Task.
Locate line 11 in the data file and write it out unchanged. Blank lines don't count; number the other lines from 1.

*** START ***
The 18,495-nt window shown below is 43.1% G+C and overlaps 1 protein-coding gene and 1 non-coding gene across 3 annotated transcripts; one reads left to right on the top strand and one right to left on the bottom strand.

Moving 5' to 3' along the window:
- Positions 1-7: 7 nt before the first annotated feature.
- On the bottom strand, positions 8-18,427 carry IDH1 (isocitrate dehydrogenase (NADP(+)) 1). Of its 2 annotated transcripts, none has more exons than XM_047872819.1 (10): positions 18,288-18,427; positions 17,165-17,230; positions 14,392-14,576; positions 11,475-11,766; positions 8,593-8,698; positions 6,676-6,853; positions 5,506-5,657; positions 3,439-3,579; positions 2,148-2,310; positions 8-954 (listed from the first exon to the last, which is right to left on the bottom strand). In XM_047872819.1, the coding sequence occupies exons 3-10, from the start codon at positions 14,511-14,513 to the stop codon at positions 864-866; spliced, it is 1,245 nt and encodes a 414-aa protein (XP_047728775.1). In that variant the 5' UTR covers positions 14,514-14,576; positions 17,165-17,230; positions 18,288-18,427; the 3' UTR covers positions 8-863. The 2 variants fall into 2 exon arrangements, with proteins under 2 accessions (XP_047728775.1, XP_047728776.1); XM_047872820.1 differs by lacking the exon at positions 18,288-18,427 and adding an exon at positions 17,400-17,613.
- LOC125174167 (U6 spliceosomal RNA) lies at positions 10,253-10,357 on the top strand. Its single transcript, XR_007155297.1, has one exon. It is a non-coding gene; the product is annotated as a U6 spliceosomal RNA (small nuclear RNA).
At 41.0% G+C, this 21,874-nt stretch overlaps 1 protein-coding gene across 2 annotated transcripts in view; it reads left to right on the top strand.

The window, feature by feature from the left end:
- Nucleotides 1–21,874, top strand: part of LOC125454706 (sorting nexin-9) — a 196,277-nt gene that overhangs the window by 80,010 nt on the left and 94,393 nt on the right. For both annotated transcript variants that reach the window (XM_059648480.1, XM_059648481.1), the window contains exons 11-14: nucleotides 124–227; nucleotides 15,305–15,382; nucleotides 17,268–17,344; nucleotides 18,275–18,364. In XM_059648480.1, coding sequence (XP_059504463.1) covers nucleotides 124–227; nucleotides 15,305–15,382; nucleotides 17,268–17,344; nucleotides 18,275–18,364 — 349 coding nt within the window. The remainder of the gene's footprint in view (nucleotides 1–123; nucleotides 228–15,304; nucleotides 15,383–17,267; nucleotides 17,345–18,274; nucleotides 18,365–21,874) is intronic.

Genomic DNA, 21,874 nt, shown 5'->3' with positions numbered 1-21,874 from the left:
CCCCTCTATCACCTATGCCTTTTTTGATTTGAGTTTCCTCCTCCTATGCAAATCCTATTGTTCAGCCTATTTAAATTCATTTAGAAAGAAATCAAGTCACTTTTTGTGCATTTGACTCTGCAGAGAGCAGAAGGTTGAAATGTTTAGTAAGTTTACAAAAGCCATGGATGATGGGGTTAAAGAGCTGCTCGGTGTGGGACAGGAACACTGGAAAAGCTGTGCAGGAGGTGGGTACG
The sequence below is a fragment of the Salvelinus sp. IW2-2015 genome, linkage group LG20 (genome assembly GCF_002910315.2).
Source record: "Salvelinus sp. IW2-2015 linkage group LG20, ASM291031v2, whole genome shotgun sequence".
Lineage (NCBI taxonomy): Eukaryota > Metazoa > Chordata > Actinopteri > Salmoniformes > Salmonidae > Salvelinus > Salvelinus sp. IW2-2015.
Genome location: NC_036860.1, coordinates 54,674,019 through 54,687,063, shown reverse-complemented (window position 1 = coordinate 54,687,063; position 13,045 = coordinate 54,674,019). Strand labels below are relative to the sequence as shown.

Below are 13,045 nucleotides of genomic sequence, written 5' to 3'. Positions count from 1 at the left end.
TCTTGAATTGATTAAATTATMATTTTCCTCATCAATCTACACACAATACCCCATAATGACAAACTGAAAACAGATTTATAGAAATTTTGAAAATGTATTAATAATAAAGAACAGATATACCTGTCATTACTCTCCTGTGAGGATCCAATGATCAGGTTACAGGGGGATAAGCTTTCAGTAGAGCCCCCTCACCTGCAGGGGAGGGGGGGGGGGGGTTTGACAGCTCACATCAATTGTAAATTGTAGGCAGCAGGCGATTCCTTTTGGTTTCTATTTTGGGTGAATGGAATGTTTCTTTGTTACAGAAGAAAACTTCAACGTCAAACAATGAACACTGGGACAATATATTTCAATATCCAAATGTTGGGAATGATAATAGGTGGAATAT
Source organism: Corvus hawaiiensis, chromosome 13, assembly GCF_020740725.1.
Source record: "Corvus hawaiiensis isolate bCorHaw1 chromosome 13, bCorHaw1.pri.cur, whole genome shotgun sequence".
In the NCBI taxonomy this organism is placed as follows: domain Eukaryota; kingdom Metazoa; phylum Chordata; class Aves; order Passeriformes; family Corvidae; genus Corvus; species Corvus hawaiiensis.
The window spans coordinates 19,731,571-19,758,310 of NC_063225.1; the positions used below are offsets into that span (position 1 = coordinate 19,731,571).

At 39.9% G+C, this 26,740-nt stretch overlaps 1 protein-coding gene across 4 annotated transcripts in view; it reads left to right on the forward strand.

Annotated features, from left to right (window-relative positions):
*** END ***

The sequence below is a fragment of the Salvelinus sp. IW2-2015 genome, linkage group LG20 (genome assembly GCF_002910315.2).